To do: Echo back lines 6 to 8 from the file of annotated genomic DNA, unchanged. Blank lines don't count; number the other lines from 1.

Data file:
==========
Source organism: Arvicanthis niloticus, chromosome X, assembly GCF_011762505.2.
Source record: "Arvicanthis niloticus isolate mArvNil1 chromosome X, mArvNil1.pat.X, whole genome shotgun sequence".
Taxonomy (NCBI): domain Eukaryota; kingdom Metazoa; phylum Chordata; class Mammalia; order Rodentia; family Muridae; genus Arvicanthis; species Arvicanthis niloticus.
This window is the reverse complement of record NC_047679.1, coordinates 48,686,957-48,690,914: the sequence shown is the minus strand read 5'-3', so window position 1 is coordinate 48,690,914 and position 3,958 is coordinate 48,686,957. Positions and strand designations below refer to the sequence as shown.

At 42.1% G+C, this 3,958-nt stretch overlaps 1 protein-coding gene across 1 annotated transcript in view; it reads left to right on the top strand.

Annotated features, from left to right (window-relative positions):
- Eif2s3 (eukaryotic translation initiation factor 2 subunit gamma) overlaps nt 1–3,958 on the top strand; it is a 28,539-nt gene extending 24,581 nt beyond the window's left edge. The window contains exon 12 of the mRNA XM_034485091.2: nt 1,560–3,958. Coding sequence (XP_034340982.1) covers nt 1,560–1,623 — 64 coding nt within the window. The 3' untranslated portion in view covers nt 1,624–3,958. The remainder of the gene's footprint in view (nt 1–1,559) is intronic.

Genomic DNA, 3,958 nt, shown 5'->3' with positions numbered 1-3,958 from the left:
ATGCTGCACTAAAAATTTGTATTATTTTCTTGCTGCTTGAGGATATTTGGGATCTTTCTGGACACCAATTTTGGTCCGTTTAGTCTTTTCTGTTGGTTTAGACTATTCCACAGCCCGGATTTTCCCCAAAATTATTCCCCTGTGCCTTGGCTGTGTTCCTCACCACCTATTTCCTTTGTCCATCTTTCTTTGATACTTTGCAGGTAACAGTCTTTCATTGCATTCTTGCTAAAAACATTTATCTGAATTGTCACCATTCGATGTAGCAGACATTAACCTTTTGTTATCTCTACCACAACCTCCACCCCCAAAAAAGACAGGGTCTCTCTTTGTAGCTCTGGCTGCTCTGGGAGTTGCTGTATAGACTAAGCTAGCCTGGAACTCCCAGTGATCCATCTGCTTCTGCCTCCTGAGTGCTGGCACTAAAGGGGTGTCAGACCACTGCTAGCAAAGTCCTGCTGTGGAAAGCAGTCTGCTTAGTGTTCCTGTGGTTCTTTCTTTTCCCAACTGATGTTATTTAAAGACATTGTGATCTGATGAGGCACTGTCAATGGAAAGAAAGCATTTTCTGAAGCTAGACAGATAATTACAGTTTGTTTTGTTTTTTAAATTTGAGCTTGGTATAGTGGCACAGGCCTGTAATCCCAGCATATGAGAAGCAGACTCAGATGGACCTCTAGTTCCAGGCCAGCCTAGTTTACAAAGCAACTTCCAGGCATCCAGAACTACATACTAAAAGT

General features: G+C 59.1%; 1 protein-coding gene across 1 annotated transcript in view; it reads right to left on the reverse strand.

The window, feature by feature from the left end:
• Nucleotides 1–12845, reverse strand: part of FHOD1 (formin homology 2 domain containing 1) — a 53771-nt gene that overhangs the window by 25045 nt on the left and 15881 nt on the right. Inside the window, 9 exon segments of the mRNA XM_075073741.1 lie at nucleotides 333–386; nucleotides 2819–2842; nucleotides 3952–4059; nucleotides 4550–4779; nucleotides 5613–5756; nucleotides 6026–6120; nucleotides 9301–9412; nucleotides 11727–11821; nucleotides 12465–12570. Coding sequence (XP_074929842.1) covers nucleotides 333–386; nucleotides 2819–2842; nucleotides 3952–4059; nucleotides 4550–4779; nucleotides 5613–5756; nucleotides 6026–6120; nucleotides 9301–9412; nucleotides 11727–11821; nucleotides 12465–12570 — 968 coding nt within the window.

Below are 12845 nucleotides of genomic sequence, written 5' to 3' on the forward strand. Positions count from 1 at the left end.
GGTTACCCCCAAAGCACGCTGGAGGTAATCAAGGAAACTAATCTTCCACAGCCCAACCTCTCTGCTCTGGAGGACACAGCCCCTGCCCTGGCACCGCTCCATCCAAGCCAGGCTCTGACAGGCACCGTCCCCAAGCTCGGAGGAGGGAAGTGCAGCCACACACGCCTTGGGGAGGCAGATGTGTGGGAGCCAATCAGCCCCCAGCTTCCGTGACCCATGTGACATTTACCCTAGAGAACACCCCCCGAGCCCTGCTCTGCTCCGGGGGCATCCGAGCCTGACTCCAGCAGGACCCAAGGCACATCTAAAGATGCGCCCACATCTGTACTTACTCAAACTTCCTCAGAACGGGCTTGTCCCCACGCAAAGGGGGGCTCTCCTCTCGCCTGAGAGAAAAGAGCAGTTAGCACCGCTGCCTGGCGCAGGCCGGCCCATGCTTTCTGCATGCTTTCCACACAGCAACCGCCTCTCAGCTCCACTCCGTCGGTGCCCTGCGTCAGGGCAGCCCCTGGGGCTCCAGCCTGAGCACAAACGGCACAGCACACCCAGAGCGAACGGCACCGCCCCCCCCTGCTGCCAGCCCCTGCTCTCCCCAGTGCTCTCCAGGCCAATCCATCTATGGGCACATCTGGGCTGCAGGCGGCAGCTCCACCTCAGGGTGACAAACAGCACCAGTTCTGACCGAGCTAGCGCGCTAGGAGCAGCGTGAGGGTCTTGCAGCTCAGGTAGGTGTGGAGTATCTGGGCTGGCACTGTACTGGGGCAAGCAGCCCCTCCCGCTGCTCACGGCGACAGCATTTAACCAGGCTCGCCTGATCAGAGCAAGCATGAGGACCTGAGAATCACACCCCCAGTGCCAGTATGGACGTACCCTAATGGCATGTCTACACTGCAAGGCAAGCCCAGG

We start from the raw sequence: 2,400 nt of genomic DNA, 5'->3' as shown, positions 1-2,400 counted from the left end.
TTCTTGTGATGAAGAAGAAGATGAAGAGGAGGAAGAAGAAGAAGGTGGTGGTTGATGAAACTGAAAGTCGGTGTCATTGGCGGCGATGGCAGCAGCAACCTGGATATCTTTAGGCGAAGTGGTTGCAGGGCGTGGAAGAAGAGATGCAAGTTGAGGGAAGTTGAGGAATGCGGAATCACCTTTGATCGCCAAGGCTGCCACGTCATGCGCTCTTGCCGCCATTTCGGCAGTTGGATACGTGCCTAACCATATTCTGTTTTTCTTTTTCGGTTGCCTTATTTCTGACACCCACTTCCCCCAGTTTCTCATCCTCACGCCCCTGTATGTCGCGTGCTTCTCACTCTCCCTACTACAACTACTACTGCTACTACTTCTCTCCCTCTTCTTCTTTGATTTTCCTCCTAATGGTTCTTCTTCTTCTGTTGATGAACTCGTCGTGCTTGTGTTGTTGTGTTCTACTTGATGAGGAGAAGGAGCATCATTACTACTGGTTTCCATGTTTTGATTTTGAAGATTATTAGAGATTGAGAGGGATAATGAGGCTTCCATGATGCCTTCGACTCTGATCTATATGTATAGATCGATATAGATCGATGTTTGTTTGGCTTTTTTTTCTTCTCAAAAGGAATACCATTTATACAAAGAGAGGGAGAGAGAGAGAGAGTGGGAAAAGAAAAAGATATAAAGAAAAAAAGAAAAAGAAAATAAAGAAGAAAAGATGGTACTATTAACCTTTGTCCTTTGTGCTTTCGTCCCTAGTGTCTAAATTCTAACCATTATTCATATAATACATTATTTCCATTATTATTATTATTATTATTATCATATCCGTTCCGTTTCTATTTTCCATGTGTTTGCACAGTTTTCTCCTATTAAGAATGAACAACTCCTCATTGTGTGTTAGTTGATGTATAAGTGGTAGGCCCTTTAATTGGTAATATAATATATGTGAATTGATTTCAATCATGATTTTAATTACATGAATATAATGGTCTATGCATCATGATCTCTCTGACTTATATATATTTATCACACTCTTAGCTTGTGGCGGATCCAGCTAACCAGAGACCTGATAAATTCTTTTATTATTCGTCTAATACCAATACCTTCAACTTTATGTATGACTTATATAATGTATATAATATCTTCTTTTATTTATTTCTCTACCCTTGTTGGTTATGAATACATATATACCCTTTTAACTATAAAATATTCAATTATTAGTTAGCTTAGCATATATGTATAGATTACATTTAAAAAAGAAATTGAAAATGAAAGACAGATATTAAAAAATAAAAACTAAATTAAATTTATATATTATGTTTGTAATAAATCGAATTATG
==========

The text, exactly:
Annotated features, from left to right (window-relative positions):
- Eif2s3 (eukaryotic translation initiation factor 2 subunit gamma) overlaps nt 1–3,958 on the top strand; it is a 28,539-nt gene extending 24,581 nt beyond the window's left edge. The window contains exon 12 of the mRNA XM_034485091.2: nt 1,560–3,958. Coding sequence (XP_034340982.1) covers nt 1,560–1,623 — 64 coding nt within the window. The 3' untranslated portion in view covers nt 1,624–3,958. The remainder of the gene's footprint in view (nt 1–1,559) is intronic.

Genomic DNA, 3,958 nt, shown 5'->3' with positions numbered 1-3,958 from the left: